Animal movement responses (FM) are positively correlated with the symptom of Alogia which indicates that increase in the symptom will increase the number of animal movement responses reflecting that in case of poverty of speech in schizophrenia patients, the uncontrolled impulses provoked by situations beyond the patient's control usually is suggested to the production of more number of animal responses. It has been found that color responses (C) are positively correlated with the symptom of alogia which indicates that more the symptom of alogia more is the number of color responses. Since in the condition of alogia, there is poverty of speech, hence emotional responsiveness is also found to be expressed in the form of giving more number of color responses. The present study also shows that color responses are negatively correlated with affective flattening, avolition-apathy, anhedonia-asociality, and attention indicating that more the symptoms the number of color responses decreased. It is due to the fact that symptoms of emotional constriction, unchanged facial expression, affective nonresponsiveness, poor grooming of personal hygiene, unable to maintain any work, reduced interest in recreational activities, inability to form intimate and close relationships with family members, friends and peers, unable to focus on the stimulus object found in schizophrenia patients leads to reduced production of color responses. FC responses are negatively correlated with bizarre behavior indicating that increase in symptom of bizarre behavior may lead to decrease of FC responses suggesting that the schizophrenia patients delay their responses were thinking plays a more important role than affect. In this study, FC responses are also positively correlated with affective flattening indicating that more the affective flattening symptom, the number of FC responses increase indicating that since affective flattening reflects constriction of emotions, unchanged facial expression, affective non responsiveness, the emotion shown will be more controlled, constricted, delayed leading to production of more FC responses as supported by traditional views in terms of Rorschach variables and schizophrenia. FT responses are positively correlated with positive formal thought disorder and affective flattening indicating that more the symptom, less is the number of FT responses reflecting that emotional unresponsiveness, affective blunting and loss of consistency, continuity and organization of thought which leads to an internal painful experience for the schizophrenia patients making them to produce less number of FT responses.[2],[15] Positive formal thought disorder is a type of thought disturbance of form where the consistency, continuity, and organization of thought is lost leading to difficulty in cognitive analysis and synthesis producing more blend responses [Table 4].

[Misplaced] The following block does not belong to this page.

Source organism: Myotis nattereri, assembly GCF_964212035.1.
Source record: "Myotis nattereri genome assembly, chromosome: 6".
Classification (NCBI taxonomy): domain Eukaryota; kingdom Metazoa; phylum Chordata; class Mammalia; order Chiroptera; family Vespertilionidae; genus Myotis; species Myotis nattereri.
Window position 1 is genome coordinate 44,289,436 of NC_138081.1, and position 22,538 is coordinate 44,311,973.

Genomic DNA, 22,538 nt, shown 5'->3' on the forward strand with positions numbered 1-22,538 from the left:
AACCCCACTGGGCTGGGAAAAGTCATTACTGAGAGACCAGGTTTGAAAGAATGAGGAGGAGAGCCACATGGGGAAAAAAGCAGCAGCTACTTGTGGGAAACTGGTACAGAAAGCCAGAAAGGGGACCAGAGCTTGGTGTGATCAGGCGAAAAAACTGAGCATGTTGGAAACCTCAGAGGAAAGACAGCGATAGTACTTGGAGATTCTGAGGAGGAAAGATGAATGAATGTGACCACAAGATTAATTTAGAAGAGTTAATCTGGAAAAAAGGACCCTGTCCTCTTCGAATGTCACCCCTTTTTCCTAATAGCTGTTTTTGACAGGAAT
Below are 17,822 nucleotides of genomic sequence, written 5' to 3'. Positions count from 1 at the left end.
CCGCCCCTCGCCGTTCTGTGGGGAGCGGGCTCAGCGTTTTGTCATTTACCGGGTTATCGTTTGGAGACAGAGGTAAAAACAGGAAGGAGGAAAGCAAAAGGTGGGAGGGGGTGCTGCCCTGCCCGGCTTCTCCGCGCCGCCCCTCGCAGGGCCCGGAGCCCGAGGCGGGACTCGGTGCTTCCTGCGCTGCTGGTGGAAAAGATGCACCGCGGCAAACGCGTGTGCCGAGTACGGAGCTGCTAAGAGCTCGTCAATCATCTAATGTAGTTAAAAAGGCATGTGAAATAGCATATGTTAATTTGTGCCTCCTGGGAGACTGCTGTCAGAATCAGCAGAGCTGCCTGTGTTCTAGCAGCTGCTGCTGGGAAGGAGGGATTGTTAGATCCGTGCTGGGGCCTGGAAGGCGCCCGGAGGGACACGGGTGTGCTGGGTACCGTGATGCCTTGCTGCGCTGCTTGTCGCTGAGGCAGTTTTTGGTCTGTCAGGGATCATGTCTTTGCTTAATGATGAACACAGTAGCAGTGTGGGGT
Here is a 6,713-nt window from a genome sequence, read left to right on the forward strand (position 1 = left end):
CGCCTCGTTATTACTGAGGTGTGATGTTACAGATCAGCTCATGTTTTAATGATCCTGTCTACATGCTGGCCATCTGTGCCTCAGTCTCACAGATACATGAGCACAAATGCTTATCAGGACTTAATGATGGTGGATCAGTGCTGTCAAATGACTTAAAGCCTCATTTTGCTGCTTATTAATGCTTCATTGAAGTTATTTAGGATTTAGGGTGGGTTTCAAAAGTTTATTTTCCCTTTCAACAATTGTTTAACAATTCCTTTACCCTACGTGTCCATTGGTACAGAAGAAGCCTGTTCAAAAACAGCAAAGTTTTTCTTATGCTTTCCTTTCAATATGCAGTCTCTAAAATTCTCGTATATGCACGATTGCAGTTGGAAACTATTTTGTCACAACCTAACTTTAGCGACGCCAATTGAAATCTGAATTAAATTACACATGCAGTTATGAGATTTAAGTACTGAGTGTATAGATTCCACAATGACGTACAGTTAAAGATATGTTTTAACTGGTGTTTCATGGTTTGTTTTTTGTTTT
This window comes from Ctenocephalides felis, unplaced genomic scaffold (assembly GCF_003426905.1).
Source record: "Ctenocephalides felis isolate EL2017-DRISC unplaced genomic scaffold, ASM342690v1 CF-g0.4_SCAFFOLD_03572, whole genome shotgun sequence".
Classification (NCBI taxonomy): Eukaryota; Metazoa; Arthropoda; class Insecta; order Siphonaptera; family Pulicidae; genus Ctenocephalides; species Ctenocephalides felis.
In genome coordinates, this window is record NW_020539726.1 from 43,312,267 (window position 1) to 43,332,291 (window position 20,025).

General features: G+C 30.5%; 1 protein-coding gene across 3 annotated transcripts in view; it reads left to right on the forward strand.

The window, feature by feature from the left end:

Form quality and positive and negative symptoms

FQ ordinary elaborated (+) responses are found to be negatively correlated with the symptoms of hallucinations, delusions, and bizarre behavior which indicate that the increase of symptoms may decrease the number of FQ + responses. The presence of hallucinations and delusions often leads to aggressive, abusive behavior, and touch with reality is completely lost, leading to responses which show not elaborated forms and loss of touch with reality. FQ ordinary (o) responses are found to be negatively correlated with the symptoms of delusions and bizarre behavior which indicates that the increase of symptoms may decrease the number of FQ ordinary responses reflecting that thought disturbances lead to loss of reality and causes aggressive behavior in schizophrenia patients causing production of less number of FQ ordinary (o) responses. FQ minus (−) responses are found to be positively correlated with the symptoms of hallucinations, delusions, bizarre behavior, and anhedonia-asociality which indicates that the increase of symptoms may increase the number of FQ minus responses suggesting that the FQ minus (−) responses involve the strange properties of the stimulus leading to serious cognitive disturbances where the schizophrenia patients does not have touch with reality reflecting that symptoms of hallucinations, delusions, bizarre behavior, and anhedonia-asociality lead to such strange forms of responses [Table 5].